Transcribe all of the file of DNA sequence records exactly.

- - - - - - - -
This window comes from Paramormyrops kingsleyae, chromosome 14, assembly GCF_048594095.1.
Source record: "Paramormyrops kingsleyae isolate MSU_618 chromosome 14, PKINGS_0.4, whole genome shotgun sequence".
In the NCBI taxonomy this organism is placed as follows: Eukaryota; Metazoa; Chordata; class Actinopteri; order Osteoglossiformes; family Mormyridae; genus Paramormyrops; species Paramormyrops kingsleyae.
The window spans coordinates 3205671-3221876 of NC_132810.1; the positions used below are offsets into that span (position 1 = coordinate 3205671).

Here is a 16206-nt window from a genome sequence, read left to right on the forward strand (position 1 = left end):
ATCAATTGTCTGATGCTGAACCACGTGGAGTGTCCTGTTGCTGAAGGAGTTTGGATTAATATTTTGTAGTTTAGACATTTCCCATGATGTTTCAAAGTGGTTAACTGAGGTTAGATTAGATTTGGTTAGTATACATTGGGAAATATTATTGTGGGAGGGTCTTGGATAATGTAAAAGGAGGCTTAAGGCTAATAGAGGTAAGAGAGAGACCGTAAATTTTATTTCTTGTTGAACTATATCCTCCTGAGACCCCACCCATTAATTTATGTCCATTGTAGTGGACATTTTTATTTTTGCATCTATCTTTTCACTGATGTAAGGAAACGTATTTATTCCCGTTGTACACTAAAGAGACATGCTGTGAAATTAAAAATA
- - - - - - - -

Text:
This window comes from Paramormyrops kingsleyae, chromosome 14, assembly GCF_048594095.1.
Source record: "Paramormyrops kingsleyae isolate MSU_618 chromosome 14, PKINGS_0.4, whole genome shotgun sequence".
In the NCBI taxonomy this organism is placed as follows: Eukaryota; Metazoa; Chordata; class Actinopteri; order Osteoglossiformes; family Mormyridae; genus Paramormyrops; species Paramormyrops kingsleyae.
The window spans coordinates 3205671-3221876 of NC_132810.1; the positions used below are offsets into that span (position 1 = coordinate 3205671).

Here is a 16206-nt window from a genome sequence, read left to right on the forward strand (position 1 = left end):
ATCAATTGTCTGATGCTGAACCACGTGGAGTGTCCTGTTGCTGAAGGAGTTTGGATTAATATTTTGTAGTTTAGACATTTCCCATGATGTTTCAAAGTGGTTAACTGAGGTTAGATTAGATTTGGTTAGTATACATTGGGAAATATTATTGTGGGAGGGTCTTGGATAATGTAAAAGGAGGCTTAAGGCTAATAGAGGTAAGAGAGAGACCGTAAATTTTATTTCTTGTTGAACTATATCCTCCTGAGACCCCACCCATTAATTTATGTCCATTGTAGTGGACATTTTTATTTTTGCATCTATCTTTTCACTGATGTAAGGAAACGTATTTATTCCCGTTGTACACTAAAGAGACATGCTGTGAAATTAAAAATA